“Project Volterra,” Microsoft’s device for developers interested in building, testing, and running native Windows apps on Arm, ships starting today, October 24. Microsoft is counting on the new $599 device to attract more developers to build native Windows on Arm apps, especially AI apps that take advantage of the neural processing unit built into the Qualcomm platform.
Windows Dev Kit 2023, as the new mini PC is called, runs the Snapdragon 8cx Gen 3 processor and comes with 32GB of RAM, 512GB of storage, Wi-Fi 6, physical Ethernet, three USB-A, two USB – C and a mini-display port. Users can drive up to three external monitors simultaneously (including two at 4K 60Hz). The device is available today in eight countries: Australia, Canada, China, France, Germany, Japan, United Kingdom and United States. (Beyond $599 for the single configuration, prices will vary based on market availability, a spokesperson said.)
To try to encourage more developers to target the Windows on Arm platform, over the past five months Microsoft has released previews of a number of its own Arm-ported tools, including Visual Studio 2022 (preview) , the Windows App SDK (preview), and libraries including VC++ Runtime and .NET 7 (preview). Azure VMs with the Ampere Altra Arm-based processor (which supports various Linux distributions, as well as pre-release versions of Windows 11 Pro and Enterprise). The company has also ported Teams, Arm64 Office, Edge, Defender for Endpoint, and OneDrive Sync to work natively on Arm.
Microsoft also offers developers access to its App Assure app compatibility service as another lure. Developers who experience app compatibility issues or technical blockers while porting their apps using the Windows 2023 SDK will receive help from Microsoft engineers to help resolve the issues.
While there’s nothing stopping non-developers from buying the Windows Dev Kit 2023 device, there’s really no compelling reason for “regular” users to run Windows on Arm at this point – at least IMHO notice. For years, Microsoft worked to make Windows on Arm work comparable to Windows on Intel, with little success. The kind of battery life and performance gains Arm promises haven’t materialized for the most part in the real world, despite OEMs (including Microsoft itself) citing some pretty impressive numbers.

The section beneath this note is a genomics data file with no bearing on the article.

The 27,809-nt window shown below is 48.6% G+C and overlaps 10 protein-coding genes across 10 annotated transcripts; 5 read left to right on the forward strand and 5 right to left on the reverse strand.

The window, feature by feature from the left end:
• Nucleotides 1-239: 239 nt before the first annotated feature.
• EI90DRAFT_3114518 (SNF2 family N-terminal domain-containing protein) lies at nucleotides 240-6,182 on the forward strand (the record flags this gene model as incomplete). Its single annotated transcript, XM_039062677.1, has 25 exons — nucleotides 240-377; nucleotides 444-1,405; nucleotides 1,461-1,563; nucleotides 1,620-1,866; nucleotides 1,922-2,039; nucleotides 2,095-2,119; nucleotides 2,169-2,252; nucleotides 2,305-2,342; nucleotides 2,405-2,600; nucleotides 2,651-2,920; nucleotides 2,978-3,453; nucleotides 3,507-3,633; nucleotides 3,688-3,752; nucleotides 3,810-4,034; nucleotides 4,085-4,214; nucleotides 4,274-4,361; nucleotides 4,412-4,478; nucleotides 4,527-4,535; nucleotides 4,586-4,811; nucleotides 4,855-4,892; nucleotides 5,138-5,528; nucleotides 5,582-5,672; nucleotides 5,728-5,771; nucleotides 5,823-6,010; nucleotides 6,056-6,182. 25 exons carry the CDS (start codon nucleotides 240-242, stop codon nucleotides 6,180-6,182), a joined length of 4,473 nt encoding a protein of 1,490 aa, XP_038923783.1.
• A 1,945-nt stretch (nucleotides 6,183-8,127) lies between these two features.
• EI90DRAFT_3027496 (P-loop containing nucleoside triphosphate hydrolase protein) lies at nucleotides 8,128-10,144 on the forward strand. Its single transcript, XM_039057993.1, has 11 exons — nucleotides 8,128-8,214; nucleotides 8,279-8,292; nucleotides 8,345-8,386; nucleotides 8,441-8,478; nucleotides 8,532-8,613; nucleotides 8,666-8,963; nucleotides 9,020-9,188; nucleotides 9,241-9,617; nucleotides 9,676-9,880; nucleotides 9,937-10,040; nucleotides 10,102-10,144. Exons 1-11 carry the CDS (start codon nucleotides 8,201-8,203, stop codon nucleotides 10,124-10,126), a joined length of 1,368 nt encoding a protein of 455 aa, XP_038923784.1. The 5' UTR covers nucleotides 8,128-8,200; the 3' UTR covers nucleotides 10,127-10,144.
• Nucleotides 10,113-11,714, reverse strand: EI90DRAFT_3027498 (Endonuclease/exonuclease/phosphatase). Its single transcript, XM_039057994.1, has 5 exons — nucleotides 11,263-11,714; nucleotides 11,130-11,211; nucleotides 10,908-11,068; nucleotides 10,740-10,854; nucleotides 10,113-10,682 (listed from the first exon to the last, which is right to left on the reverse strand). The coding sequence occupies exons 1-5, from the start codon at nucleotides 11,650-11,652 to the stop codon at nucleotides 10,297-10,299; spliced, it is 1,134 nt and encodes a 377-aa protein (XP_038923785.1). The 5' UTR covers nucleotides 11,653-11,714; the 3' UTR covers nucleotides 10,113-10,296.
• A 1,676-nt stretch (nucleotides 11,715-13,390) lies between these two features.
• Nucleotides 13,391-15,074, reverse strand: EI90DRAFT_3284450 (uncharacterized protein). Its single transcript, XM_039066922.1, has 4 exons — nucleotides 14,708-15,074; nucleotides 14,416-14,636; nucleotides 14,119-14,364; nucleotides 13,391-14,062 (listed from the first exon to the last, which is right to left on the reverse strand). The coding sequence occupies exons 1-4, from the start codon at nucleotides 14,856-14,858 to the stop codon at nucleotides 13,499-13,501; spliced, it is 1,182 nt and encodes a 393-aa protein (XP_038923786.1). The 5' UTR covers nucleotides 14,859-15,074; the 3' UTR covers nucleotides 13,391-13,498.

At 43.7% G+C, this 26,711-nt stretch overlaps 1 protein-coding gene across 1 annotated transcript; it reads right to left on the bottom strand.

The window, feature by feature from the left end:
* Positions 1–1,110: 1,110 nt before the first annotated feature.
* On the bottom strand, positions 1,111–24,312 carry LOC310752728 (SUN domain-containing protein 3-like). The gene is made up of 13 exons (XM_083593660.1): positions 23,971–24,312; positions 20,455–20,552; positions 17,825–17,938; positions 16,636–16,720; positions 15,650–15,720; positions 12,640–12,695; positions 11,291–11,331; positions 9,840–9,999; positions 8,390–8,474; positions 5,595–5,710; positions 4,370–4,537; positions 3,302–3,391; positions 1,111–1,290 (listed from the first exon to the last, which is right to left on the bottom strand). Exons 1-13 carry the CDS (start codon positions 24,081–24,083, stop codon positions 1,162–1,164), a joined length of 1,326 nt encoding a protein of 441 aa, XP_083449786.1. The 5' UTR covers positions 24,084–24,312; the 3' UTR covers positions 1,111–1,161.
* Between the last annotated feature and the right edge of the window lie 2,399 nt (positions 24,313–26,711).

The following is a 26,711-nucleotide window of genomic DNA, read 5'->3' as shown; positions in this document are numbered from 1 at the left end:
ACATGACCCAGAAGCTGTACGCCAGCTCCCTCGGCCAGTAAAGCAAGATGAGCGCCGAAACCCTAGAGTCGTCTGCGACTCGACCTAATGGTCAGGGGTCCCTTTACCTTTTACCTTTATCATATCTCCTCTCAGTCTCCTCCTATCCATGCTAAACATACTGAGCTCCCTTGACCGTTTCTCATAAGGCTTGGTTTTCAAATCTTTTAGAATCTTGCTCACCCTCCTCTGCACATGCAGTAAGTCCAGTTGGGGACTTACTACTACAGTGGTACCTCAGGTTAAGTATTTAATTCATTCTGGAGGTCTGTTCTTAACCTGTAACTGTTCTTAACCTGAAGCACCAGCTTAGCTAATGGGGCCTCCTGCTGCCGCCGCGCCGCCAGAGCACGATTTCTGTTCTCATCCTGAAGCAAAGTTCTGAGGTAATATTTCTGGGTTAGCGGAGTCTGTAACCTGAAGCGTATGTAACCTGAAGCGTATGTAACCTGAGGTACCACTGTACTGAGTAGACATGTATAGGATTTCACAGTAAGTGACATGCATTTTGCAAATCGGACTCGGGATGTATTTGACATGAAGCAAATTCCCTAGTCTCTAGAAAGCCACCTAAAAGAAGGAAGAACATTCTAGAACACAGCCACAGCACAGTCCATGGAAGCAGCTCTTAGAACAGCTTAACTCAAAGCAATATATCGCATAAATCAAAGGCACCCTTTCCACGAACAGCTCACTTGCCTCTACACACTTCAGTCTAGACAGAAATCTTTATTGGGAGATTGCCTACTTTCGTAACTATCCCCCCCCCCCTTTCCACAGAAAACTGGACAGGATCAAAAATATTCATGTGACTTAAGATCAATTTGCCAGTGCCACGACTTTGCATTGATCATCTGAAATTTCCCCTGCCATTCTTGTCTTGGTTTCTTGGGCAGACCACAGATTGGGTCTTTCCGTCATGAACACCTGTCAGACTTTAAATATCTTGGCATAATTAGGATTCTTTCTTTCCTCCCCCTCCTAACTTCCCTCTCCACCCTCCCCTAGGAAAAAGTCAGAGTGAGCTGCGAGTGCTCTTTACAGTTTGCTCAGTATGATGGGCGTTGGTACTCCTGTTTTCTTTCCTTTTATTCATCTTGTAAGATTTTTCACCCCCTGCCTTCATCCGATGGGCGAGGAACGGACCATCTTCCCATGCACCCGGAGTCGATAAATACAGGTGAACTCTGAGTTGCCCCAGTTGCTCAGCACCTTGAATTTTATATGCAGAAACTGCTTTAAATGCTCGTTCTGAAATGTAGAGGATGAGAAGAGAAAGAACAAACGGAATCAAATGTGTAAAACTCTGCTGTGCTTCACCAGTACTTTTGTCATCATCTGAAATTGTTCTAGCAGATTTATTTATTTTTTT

Rich Turner, senior product manager at Microsoft, took to Twitter last week to try to defend Windows on Arm. He said he believed that Windows on Arm and Windows on Intel are “pretty comparable now”.
“Arm devices can run x86, x64 and Arm64 applications simultaneously! Devices currently on the market like the X13S and Lenovo’s Surface Pro 9, and upcoming devices like ‘Project Volterra’ are amazingly fast, and will get faster as other applications are ported.” Turner tweeted.
When asked why Windows on Arm PCs still don’t match Apple hardware in terms of battery life, he tweeted, “There’s a ton of work being done to analyze and improve power consumption. energy right now. Although, oddly enough, the CPU is rarely the biggest power consumer in a laptop/tablet – it’s usually the display and/or wireless communications.”
Microsoft’s official response from a spokesperson when I asked about Windows on Arm’s value proposition: “With Surface Pro 9 and the upcoming Windows 2023 SDK in mind, we believe the The continued investments we make in Windows on Arm will ultimately benefit customers and the entire Windows ecosystem.”